To explore young people’s beliefs about involvement in research, e.g., whether they feel they should be involved, what helps and hinders their involvement and what they believe are the best ways of involving them

     
  4. 4.

    To use the study findings to develop a young person’s involvement strategy and forum to facilitate the meaningful involvement of young people in the future research work of the BANNAR.

     

Methods/Design

This is a qualitative study of young people with rheumatic disease, up to 16 focus groups will be conducted (Eight with 11–15 year olds and eight with 16–24 year olds). The age ranges were chosen to reflect adolescent developmental stages i.e., early and mid-adolescence (11–15 years) and late adolescence and young adulthood (16–24 years).

If data saturation is reached we may not conduct all 16 focus groups. However, as far as possible we will conduct focus groups in all four nations of the UK. This is because service organization is likely to vary across England and the devolved nations, and we have hypothesized that this may impact on the research priorities as well as the research experience of young people.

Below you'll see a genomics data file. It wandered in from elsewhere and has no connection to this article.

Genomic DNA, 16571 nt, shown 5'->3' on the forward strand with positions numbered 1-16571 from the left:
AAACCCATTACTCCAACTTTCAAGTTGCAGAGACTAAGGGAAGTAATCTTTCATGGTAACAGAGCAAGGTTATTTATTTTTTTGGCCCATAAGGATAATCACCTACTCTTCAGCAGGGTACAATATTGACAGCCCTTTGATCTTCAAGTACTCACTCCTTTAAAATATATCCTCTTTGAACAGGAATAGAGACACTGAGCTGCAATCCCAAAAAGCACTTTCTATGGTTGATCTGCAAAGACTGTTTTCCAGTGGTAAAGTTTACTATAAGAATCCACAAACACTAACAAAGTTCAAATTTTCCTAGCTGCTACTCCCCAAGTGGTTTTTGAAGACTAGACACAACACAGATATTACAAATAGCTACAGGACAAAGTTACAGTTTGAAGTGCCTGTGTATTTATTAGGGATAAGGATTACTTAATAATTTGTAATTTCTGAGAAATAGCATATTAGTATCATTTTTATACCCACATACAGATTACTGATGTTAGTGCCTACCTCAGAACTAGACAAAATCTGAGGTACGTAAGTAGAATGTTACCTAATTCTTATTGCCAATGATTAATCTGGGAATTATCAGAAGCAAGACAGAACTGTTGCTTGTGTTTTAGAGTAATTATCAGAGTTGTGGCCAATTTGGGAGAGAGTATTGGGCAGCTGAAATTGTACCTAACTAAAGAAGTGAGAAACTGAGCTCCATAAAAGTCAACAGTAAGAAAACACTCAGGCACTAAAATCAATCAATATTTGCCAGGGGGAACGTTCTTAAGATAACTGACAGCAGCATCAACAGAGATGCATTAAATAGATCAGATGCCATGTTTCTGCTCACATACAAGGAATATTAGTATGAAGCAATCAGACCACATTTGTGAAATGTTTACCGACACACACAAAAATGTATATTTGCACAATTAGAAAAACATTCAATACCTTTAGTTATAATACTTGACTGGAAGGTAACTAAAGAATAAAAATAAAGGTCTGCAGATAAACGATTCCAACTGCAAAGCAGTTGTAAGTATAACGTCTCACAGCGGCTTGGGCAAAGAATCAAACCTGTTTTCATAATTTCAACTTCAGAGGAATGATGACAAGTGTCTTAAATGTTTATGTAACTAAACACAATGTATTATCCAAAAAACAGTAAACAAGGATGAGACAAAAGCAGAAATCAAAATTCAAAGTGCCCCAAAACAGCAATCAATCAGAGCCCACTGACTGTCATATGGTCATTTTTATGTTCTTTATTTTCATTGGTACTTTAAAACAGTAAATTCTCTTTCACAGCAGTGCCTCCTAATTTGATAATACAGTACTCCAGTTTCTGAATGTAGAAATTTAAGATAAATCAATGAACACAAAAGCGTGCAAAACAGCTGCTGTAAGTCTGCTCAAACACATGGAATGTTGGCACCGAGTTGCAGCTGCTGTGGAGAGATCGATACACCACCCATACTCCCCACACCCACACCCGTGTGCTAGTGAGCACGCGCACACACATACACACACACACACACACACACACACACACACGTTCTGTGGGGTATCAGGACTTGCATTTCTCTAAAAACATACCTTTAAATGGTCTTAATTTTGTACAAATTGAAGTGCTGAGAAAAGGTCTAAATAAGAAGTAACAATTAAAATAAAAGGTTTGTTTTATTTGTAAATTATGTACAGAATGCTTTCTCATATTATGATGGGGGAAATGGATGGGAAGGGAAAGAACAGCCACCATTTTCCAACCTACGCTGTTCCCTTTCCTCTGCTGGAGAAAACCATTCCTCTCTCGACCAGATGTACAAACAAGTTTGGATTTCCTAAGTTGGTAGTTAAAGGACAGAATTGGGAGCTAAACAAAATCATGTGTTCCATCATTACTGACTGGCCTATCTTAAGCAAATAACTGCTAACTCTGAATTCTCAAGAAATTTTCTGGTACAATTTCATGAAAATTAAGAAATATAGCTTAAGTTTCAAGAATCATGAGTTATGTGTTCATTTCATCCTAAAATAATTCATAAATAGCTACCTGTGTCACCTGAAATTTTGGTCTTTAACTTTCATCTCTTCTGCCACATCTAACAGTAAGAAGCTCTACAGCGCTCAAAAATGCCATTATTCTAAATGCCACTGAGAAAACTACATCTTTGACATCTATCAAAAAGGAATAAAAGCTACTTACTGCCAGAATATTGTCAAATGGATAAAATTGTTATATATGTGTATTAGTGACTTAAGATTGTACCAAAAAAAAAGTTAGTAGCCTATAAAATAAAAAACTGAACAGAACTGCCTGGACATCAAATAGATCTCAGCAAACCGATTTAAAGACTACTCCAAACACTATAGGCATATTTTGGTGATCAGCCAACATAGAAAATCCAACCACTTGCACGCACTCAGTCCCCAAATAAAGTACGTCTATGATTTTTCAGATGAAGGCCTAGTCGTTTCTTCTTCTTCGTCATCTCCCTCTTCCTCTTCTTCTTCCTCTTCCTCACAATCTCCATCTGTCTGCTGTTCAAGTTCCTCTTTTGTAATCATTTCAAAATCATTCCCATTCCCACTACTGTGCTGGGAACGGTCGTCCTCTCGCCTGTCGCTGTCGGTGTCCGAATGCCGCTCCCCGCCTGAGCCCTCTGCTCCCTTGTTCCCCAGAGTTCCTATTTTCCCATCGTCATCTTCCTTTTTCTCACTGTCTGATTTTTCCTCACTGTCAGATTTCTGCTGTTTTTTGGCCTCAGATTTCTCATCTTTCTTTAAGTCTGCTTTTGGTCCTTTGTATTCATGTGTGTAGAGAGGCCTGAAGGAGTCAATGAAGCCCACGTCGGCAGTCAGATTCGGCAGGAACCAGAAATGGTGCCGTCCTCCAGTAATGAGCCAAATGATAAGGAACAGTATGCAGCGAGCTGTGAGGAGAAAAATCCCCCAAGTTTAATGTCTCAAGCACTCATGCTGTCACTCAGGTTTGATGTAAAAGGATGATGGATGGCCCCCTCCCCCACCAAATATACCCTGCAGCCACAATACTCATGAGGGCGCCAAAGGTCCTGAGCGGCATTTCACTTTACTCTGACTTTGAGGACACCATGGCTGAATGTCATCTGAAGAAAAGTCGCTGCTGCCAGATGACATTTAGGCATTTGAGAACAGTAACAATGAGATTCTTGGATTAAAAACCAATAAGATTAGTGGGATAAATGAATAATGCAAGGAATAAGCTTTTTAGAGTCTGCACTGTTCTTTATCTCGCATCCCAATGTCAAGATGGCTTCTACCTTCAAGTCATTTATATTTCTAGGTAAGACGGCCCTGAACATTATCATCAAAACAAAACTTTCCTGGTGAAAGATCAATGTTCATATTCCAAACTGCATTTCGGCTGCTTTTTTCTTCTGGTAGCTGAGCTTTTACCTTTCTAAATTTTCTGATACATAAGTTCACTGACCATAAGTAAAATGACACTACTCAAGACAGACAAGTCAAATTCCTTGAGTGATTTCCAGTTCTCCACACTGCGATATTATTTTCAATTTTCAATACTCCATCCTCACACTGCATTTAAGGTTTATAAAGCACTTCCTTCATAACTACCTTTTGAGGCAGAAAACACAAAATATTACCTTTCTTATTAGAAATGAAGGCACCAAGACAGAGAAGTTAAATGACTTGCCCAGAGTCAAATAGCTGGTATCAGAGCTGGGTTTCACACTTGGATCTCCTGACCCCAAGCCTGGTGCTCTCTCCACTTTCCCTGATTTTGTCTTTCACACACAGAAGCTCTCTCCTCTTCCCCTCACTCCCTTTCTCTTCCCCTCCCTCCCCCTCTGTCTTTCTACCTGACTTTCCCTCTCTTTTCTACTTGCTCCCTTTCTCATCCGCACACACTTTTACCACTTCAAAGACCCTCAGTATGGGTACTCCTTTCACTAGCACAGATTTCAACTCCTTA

Up to eight young people will take part in each focus group. The optimum size for a focus group is generally considered six to eight participants. However, larger groups with this age range could potentially be frustrating for participants due to insufficient opportunities to speak, particularly if they are initially shy and/hesitant. We will therefore aim to recruit 8 young people to allow for 1–2 drop outs on the day [33].

Participants

Young people with a range of chronic conditions will be recruited including inflammatory arthritides (juvenile idiopathic arthritis, inflammatory bowel disease associated arthritis, adult rheumatoid arthritis, ankylosing spondylitis, psoriatic) in addition to connective tissue diseases (such as SLE scleroderma, vasculitides), chronic recurrent focal osteomyelitis, and chronic idiopathic pain syndromes. Although we had identified established groups of young people already involved in similar advisory groups in an earlier phase of the research (Table 2), the focus of the work was to establish a rheumatology-specific research agenda.